Bernard Cribbins as Wilfred, Donna's grandfather, is great and likeable, even though he only appears in 2 or so scenes. It is a fairly funny episode, although it is pretty throw-away. Overall, a fun start to the season, but it just doesn't have much of a plot. 6/10, mabye a little harsh, but it's just not massively memorable.
Doctor Who: Forest of the Dead (2008)
While if you read my part 1 review you may know I liked it, but found it pales in comparison to the second part, Forest of the Dead. And it's ture - Silence in the Library plants the seeds of ideas while Forest of the Dead waters them, eagerly watches them grow in delight and finally shows them in their true, shining form. We discover the truth behind the strange little girl, the Vatsha Nerada, and the mysterious Doctor Moon, and we also find out more about River Song.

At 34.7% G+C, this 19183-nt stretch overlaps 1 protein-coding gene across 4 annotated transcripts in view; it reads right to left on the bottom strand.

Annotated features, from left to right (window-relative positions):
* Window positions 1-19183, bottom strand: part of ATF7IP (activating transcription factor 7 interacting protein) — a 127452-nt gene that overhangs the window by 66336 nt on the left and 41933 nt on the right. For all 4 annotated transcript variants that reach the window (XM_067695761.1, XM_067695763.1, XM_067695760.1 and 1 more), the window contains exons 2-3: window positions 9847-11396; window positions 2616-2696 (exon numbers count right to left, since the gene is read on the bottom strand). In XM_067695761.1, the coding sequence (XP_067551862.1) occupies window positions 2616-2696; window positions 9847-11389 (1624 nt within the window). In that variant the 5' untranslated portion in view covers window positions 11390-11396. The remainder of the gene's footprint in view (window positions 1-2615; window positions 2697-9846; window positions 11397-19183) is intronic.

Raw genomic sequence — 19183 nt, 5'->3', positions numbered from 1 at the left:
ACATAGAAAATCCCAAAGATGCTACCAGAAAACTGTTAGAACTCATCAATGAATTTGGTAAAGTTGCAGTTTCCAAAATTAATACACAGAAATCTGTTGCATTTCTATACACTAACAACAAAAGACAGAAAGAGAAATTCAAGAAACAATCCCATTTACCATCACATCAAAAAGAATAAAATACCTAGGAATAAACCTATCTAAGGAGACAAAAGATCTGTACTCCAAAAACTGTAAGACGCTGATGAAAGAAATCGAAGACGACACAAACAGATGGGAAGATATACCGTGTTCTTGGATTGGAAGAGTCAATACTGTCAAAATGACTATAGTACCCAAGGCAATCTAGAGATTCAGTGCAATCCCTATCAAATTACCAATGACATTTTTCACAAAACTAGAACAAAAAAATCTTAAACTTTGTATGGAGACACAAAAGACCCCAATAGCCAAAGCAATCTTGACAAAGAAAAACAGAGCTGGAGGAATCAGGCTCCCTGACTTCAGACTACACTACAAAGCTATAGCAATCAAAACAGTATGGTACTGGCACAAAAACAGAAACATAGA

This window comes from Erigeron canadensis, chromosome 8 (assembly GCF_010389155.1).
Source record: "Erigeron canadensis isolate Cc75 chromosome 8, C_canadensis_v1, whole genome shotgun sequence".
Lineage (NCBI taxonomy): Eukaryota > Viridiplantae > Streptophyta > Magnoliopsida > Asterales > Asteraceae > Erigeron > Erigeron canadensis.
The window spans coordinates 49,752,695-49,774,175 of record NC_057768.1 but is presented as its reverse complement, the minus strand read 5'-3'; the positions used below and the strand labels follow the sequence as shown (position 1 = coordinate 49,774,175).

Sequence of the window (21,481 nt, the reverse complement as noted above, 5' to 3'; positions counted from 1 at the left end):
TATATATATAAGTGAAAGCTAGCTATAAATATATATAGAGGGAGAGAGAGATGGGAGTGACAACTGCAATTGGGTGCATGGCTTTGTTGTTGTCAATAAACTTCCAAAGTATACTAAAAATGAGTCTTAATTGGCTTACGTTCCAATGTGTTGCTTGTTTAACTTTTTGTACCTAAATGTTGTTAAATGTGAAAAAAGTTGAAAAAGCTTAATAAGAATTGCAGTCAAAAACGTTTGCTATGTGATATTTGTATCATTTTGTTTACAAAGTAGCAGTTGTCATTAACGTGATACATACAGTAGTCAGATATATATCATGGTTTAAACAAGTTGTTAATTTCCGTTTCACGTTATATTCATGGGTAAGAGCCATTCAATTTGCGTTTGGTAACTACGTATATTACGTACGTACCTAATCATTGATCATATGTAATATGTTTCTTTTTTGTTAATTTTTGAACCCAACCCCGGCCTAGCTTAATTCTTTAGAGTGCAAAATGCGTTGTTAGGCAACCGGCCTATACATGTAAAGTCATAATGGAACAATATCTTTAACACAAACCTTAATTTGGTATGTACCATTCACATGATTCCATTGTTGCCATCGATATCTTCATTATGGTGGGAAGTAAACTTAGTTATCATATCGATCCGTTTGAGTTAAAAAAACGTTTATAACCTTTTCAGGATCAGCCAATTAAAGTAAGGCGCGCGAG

Part 2 also features one of the best sub-plots in all of Doctor Who - Donna trapped inside a computer world, which has been created perfectly for her conscious to live in. It's such a cool idea, and the scene where Donna realises her children aren't real while the sky goes red is an absolute favourite of mine.
The scenes in the Library are amazing too. Alex Kingston and David Tennant have great chemistry, and the setting is utilised so much better here, although, like the first part, I still don't really care about the supporting Archaeologists - though that dosen't matter as much, as the story is more focused on River and the Doctor.